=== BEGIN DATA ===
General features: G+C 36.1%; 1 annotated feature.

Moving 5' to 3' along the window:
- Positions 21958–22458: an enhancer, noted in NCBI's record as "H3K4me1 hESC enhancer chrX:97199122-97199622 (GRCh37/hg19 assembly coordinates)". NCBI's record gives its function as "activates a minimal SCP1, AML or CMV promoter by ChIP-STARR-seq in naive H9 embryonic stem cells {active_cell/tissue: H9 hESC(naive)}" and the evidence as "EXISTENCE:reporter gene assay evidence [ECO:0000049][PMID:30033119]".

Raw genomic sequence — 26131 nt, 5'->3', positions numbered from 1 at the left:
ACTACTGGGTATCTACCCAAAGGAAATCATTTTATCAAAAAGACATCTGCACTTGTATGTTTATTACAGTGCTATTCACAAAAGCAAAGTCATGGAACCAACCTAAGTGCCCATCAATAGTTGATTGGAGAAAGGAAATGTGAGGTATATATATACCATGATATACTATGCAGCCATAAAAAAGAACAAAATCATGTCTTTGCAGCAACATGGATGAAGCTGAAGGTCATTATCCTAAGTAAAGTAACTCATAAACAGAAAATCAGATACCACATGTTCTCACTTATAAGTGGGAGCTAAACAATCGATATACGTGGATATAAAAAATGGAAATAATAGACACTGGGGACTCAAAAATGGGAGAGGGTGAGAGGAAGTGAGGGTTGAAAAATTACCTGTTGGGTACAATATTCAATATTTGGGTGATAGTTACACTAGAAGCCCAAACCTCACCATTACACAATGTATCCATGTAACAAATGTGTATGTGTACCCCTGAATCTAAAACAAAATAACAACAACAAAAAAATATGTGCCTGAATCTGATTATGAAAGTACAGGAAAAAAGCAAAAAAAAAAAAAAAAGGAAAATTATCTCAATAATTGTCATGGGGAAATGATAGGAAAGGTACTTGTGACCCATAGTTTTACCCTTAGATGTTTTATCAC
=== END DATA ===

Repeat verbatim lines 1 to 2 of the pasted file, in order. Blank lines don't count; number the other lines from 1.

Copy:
General features: G+C 36.1%; 1 annotated feature.

Moving 5' to 3' along the window: